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13 Jul 2011
Ancestral Post Offices

I haven't done much non-bee blogging here yet, but my roadtrip this summer seems like a great place to start. I'm driving around out west with my friend Mike this month, visiting people and national parks and exploring a good double-handful of states I've never visited before.

Before road-tripping officially began, though, Dave and I flew into Kansas City on July 5th to visit his great-godmother Marge Webb and my cousin Jen and her family.

Marge took us on a tour of her family's part of Missouri. We saw my favorite kind of hay - marshmallow-shaped bales of it, all in a row!

We saw Marge's ancestral barn.

It actually gave me flashbacks to our trip to Thailand a few years ago!

Can't you imagine Dave as a farm boy?

He headed back to Portland for work a few days ago, and I miss him terribly already.

Marge was a delightful host and a pleasure to visit. She's truly one of the most charming, interesting, and kind people I've ever known.

Here she is, with her ancestral barn.

She showed us her family cemetery, in Miller community, Missouri, in the midst of her acres and acres of farmland. She's picked out her plot already.

"If you decide on the Midwest as your burying place," she told us, "there's space here for you, too!"

We learned that all our families have ancestral post offices. Marge has a building that's still being rented out by a post office now. My grandmother's old house in Hungary was turned into a post office after she was forced to flee the country.

And apparently Dave's family has some historical connection to Turner Station, with its mercantile shop and its post office.

Dave went into the store at Turner Station to inquire about his family history. I was skeptical, but of course it turned out that they had a big book of Turner genealogy lying around to show him. He couldn't find his great-grandparents' names in it, but he saw some name he recognized.

So, it's still a bit hazy on whether there's a real connection there or not. But still.

Does everyone have an ancestral post office? Is this a thing? Before there were taxes and death and stew, there were post offices in the muck.

On July 8th, we flew off to Portland, Oregon. More photos to follow next time I get some decent internet along the road!

26 Jun 2011
Bottling the first honey harvest of 2011

I bottled the first honey crop of 2011 into charming glass half-pound jars. If you've contacted me about buying honey, you can expect an email from me with prices and logistics in the next few days.

Liquid sunlight, liquid gold - my father requested a jar to serve to his congregation on Shabbas, and it was a pleasure to give them the freshest, most locavore honey they're ever likely to taste, harvested from the hive on the roof above their heads just a few days earlier.

This is what springtime Brooklyn tastes like.

What an absolute wonderment!

(I keep my bees at my parents' shul, so of course my father stopped by to have me pose for a few photos. Photo credit to him.)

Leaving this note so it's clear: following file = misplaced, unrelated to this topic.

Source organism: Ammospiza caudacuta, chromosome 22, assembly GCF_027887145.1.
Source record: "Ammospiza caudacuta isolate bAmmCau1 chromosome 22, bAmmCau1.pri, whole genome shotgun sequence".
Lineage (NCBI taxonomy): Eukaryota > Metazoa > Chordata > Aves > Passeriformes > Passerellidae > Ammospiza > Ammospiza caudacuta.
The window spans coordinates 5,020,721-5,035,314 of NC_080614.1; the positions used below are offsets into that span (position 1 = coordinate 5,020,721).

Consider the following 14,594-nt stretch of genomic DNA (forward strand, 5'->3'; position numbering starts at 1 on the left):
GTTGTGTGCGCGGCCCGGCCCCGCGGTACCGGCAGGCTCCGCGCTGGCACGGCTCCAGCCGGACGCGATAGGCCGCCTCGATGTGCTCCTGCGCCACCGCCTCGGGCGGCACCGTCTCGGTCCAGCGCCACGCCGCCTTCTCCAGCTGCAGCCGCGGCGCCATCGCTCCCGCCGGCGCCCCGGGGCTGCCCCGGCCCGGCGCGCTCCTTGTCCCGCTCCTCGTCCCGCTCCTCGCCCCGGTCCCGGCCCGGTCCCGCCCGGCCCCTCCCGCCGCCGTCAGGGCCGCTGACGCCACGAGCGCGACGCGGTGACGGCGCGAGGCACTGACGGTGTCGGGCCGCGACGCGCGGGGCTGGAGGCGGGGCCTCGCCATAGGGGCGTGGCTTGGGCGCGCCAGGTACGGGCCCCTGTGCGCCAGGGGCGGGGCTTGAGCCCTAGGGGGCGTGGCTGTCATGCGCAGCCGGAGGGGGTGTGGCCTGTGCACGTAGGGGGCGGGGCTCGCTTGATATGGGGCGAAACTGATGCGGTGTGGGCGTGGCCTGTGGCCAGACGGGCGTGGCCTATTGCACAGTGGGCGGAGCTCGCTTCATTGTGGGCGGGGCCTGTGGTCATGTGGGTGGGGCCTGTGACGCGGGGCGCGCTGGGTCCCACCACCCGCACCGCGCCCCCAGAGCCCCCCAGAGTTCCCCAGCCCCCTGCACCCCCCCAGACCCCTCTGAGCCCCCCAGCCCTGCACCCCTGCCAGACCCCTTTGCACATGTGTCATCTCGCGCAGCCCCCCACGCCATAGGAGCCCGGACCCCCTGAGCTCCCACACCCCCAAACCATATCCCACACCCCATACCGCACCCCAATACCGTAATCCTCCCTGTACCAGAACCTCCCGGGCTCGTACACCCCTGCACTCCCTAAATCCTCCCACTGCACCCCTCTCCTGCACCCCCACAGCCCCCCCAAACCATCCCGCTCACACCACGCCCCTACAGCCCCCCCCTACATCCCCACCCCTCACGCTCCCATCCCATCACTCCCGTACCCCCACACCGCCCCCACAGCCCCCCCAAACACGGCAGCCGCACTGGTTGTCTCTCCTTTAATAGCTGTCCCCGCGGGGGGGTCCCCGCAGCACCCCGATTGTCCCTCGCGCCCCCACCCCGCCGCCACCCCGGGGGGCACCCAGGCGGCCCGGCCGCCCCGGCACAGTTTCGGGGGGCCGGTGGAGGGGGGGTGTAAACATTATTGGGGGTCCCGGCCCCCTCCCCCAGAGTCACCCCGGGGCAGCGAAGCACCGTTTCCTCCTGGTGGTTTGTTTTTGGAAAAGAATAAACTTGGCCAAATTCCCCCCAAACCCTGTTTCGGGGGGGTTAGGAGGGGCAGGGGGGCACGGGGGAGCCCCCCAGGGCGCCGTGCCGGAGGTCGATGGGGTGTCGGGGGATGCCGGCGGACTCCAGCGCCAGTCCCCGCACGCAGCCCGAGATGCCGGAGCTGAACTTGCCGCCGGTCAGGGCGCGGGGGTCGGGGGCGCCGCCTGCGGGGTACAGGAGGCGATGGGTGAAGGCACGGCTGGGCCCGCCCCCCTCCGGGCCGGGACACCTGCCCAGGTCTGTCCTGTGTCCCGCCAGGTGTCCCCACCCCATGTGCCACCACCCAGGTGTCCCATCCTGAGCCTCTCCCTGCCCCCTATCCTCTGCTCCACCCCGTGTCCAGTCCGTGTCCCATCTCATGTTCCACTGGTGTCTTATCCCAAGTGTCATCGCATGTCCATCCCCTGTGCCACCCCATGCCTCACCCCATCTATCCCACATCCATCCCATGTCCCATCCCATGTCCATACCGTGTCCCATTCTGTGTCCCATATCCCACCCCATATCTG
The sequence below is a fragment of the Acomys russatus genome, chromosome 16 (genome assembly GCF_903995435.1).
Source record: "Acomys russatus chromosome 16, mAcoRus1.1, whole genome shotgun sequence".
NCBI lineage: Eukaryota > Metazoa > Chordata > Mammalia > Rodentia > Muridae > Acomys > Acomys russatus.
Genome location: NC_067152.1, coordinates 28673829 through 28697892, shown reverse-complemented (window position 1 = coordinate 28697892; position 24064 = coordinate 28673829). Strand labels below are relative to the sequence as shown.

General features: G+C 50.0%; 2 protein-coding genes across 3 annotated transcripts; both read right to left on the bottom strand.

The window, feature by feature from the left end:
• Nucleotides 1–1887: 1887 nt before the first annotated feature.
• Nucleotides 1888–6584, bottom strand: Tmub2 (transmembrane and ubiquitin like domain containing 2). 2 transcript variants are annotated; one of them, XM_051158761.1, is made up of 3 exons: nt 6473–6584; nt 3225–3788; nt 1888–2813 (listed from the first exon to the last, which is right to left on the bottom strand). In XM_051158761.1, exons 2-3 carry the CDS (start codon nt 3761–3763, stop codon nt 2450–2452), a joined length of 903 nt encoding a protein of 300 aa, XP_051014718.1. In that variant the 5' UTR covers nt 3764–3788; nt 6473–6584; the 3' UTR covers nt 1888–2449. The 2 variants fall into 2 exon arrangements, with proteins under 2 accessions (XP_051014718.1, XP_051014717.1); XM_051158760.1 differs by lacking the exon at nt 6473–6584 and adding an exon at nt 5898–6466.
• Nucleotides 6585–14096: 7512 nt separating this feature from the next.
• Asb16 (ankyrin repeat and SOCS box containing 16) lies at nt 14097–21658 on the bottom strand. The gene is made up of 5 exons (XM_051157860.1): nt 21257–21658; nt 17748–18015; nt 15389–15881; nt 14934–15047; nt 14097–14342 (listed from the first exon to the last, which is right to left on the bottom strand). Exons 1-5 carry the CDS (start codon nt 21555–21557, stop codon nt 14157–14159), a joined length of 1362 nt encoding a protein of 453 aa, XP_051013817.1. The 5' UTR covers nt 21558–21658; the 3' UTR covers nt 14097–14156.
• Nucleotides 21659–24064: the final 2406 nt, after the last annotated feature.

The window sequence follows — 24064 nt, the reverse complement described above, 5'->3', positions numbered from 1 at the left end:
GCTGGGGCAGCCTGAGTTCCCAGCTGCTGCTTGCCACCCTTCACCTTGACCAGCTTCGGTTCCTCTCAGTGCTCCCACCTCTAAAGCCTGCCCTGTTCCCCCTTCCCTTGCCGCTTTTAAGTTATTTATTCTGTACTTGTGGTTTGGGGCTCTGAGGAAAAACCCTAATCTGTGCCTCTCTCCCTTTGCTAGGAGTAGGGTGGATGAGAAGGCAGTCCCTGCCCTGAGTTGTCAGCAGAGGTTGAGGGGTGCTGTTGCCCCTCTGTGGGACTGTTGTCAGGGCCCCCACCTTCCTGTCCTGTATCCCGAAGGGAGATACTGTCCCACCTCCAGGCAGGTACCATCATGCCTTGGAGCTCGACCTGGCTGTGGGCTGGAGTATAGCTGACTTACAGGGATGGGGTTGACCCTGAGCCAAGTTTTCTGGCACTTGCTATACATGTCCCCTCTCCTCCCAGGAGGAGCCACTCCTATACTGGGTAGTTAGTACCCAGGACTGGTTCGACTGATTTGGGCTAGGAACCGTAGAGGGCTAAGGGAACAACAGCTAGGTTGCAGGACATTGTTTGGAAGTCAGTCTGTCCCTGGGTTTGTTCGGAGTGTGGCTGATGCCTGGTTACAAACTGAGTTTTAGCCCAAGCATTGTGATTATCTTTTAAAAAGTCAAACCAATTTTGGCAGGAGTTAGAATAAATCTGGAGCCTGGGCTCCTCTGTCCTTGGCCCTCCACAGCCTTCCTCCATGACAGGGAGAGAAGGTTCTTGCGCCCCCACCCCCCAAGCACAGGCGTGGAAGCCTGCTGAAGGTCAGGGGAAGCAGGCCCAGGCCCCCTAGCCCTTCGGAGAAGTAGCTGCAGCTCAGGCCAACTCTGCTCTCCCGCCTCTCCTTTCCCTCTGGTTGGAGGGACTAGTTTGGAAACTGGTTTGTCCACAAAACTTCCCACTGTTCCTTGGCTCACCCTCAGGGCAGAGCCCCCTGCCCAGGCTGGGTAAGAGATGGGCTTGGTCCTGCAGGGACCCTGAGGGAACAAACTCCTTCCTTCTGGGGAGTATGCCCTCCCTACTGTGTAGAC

22 Jun 2011
Our first harvest of 2011

The bees have had a busy spring! Despite all my checkerboarding and trying my best to confuse the ladies and give them plenty of space, they seem to have swarmed about a month ago. I ordered a new, theoretically mite-resistant marked queen, and installed her into the hive on the same day my father was re-installed as President of EMJC, the shul atop which the bees live. He was honored to share his installation date with Her Majesty, who was of course promptly named Queen Esther.

Queen Esther seems to be doing just fine, and I saw capped brood and larva and eggs when I looked into the hive a few days ago. Not only that - we found a full medium super of honey ready to harvest, and a second super that I expect will be ready in the next few weeks!

As you can see above, we carefully sliced the caps off the honey before spinning it in our new, two-frame little honey extractor.

A bit of straining later, and we were left with more honey than we got all of last year - and it's still only June! What a wonderful start to a beautiful, sweet summer.

13 Apr 2011
Snow Bees

My bees have varroa mites, so we showered them in powdered sugar on Monday.

Varroa mites are parasitical bugs that prey upon my beloved fuzzy, honey-producing bugs. They can absolutely destroy colonies if not treated, so as soon as I saw evidence of infestation, it was time to act. I don't have any of the pesticides or medications for treatment on hand, and you can't order MiteAway in New York yet, so I followed the advice of one of my mentors and started organic varroa management for now.

My hive has a screened bottom board, and I check for mites by putting a piece of cardboard covered in spray oil under the screen. Supposedly the powdered sugar makes it harder for the mites to hold onto the bees, and inspires the bees to go wild grooming themselves, which helps shake off the mites. Having a screen instead of a bottom board lets the mites fall through instead of landing on a board from whence they could just climb back up.

Also, it was really just fun! We showered every super in powdered sugar, turning it into a winter wonderland of a beehive. What a beautiful fairy tale!

The ladies all burst up out of the hive covered in sugar, like snow bees!

For maximum effectiveness we really ought to sugar the bees weekly for the next few weeks (and set up a frame with drone brood to pull out and freeze, among other varroa management techniques). Anyone calm around stinging insects and good with a camera feel like coming with? I'd love to get better, clearer photos of this process.

19 Oct 2010
Octopus Bead (August 2010)

<img src="http://farm5.static.flickr.com/4094/4867205016_266a4446c0.jpg".

This was for a commission to create a bead with three octopi holding tentacles.

They're so tentacularly cute, I just can't stand it!